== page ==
Following the Scottish Government’s freeze on landlords imposing rent increases, a cap has now been introduced restricting any rise to 3% until at least the end of September.
An emergency act was passed in October 2022 that prevented rent rises and paused evictions in response to the cost-of-living crisis. Rent increases were banned for existing tenancies and immediate action was only taken to evict tenants in a limited number of cases. The act was designed to protect tenants who found themselves in financial difficulty due to a change in circumstance.
Measures Amended To Allow Rent Increases
The emergency measures continue until 30 September 2023. However, while evictions are still prevented in most cases, landlords can now impose rent increases of up to 3%. Only one increase can be made in a 12-month period and the current limitations may be extended by a further six months from September.
Landlords must give tenants notice of at least three months for any increase. The Scottish Government provides a template letter on its website to ensure any rent rise is correctly administered.
Help To Protect Landlords Against Rising Property Costs
While the Cost of Living (Tenant Protection) (Scotland) Act was designed to protect tenants from the impact of huge rises in the cost of food and fuel, the Scottish Government recognises that landlords have also been affected.
Any landlord who has faced a significant rise in property costs over the past six months can apply to Rent Service Scotland for permission to increase rent by more than 3%, to a maximum of 6%.
The increased costs that will be considered are:
- A rise in interest payable in respect of any mortgage or standard security over the rental property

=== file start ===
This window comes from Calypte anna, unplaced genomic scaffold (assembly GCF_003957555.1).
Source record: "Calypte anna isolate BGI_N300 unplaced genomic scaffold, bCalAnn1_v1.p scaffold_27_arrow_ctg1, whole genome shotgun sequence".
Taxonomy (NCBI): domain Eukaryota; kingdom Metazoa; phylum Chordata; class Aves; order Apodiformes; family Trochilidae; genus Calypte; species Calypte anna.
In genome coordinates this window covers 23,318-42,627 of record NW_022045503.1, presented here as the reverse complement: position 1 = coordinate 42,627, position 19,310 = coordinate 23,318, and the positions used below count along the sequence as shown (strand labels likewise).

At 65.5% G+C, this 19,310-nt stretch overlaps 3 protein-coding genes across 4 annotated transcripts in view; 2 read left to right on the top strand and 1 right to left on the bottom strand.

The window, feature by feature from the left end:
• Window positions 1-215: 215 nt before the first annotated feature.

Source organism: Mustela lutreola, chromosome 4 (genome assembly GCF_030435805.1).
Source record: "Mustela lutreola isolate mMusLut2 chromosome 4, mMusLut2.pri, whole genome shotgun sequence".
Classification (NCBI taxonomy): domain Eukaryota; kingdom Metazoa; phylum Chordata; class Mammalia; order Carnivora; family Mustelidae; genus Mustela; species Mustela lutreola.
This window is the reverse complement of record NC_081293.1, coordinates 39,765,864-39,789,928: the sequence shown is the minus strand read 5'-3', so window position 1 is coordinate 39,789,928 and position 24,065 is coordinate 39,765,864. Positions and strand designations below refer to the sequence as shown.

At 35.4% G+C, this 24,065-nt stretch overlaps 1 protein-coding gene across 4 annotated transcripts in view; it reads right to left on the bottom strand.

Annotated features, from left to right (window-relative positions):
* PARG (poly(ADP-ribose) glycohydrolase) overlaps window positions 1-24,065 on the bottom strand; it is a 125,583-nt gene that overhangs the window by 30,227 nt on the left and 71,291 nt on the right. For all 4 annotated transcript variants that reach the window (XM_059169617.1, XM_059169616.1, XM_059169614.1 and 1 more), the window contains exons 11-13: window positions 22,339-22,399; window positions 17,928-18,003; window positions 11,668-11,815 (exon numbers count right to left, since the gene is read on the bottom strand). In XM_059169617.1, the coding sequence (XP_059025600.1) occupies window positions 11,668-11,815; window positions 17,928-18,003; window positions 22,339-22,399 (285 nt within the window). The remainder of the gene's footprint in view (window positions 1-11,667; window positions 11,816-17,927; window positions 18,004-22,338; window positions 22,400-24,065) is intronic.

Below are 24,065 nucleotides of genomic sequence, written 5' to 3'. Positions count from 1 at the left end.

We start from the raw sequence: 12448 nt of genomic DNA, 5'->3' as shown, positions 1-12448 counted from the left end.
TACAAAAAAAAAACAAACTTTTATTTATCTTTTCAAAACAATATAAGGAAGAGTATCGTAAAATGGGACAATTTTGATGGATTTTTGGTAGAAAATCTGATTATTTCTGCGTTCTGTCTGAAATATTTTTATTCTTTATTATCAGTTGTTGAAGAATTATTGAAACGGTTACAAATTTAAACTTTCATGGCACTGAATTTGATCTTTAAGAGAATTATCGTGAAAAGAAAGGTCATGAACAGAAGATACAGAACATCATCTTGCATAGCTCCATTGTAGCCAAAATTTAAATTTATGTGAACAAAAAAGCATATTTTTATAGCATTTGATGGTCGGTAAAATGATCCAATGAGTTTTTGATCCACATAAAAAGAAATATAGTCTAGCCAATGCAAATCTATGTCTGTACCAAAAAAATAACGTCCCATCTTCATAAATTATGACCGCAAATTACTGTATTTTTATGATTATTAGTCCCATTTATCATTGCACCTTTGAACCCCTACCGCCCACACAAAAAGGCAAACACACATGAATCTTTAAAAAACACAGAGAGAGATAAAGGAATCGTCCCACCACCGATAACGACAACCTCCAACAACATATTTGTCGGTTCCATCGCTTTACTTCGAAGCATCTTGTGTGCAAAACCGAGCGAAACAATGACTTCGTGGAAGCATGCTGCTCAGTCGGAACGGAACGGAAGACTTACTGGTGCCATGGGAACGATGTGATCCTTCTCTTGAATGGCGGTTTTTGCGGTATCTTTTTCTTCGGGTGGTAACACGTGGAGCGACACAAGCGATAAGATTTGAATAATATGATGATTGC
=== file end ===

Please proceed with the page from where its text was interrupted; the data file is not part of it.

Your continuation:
- any increased insurance premium payable by a landlord relating to offering the property for rent, such as landlords’ insurance, but not including buildings or property insurance
- any rise in service charges related to the rental property that are paid by the tenant via their rent as part of their rental contract
The landlord is able to recover up to 50% of the increased costs, but the rise must have occurred in the past six months and the landlord must be able to provide proof.
To protect tenants, any increase is limited to 6% of the existing rent even if this does not cover half of the landlord’s additional costs. Rent Service Scotland will advise the tenant of its decision to impose an increase, and the landlord can appeal against any decision to a government tribunal.
Rules on Tenant Evictions
Enforcement action against private tenants and students is prevented for up to six months, apart from a limited number of circumstances. The rules are similar to those introduced during the Covid-19 pandemic – landlords can serve notice on tenants but if they don’t leave any eviction action will be delayed.
Exceptions will be made in certain cases including antisocial behaviour, substantial rent arrears or where a property is to be sold.
Additional Advice for Edinburgh Landlords
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